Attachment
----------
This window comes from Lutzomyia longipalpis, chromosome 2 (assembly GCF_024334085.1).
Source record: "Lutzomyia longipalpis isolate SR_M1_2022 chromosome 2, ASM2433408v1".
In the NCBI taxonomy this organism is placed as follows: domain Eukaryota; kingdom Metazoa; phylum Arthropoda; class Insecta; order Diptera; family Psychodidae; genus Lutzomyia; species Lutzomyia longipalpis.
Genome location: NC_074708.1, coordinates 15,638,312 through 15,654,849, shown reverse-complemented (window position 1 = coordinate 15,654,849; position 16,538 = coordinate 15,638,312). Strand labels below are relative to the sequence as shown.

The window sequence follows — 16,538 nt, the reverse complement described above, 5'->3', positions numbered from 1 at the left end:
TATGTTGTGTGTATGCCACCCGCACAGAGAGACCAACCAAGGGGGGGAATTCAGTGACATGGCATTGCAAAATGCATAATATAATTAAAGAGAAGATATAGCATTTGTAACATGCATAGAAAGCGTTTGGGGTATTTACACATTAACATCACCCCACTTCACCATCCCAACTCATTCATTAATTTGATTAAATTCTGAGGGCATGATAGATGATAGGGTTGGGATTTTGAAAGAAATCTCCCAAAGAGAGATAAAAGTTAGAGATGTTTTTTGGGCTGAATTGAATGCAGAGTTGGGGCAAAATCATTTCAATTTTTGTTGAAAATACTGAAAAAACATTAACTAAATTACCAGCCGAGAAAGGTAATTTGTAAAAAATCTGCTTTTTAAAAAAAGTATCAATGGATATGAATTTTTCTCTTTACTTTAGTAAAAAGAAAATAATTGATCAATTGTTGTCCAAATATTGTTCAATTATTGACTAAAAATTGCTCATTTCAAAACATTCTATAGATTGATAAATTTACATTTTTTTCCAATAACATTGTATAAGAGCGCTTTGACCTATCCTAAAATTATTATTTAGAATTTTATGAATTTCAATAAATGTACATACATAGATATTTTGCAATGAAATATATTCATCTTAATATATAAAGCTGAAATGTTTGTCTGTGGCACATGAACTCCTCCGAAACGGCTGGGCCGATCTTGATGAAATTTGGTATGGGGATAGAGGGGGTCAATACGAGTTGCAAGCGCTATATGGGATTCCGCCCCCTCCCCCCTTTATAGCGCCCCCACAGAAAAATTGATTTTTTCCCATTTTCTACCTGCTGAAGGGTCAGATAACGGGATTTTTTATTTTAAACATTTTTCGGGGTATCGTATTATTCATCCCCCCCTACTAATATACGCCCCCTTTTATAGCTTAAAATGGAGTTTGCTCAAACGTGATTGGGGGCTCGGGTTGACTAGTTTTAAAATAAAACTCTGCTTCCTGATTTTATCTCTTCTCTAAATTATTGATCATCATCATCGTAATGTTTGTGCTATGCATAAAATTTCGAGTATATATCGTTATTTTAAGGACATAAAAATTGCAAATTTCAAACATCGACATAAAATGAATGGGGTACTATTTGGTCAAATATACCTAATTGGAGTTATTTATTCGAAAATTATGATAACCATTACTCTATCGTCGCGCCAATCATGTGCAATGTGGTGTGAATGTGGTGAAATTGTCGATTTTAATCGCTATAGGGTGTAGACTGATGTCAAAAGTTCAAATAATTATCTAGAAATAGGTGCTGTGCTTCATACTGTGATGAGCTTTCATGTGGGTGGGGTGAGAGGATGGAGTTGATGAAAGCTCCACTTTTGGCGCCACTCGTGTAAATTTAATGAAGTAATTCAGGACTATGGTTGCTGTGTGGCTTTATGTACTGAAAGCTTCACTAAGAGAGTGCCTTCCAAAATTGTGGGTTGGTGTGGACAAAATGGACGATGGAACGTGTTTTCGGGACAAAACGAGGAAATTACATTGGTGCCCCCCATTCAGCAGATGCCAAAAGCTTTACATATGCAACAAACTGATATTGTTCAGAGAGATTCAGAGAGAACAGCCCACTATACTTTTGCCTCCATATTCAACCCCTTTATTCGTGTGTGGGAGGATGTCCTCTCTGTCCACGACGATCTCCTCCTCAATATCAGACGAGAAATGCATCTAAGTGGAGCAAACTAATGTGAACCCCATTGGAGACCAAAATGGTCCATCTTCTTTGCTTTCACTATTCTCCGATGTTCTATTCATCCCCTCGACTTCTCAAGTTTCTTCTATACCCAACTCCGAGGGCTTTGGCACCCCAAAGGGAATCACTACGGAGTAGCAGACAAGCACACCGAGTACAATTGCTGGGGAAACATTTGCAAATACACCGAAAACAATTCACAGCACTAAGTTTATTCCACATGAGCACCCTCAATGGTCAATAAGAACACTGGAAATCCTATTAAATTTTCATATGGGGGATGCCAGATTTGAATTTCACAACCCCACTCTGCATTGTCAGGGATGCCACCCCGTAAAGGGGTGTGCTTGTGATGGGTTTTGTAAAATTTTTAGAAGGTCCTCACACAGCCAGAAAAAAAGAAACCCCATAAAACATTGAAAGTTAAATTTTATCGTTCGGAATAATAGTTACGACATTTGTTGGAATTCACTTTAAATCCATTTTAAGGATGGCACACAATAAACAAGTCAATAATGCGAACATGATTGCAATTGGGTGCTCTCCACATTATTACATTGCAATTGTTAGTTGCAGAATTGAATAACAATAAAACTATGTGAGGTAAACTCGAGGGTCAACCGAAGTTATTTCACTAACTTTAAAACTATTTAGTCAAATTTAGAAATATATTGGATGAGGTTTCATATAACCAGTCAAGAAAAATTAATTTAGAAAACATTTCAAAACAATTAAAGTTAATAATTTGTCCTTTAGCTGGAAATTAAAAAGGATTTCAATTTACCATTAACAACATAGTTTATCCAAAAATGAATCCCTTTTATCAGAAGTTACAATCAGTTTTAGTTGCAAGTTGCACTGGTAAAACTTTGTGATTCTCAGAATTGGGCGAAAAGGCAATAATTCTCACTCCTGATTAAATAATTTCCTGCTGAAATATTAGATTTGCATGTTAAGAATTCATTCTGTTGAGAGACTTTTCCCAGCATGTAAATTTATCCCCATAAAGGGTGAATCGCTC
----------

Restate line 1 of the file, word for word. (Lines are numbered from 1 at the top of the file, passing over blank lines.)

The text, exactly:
This window comes from Lutzomyia longipalpis, chromosome 2 (assembly GCF_024334085.1).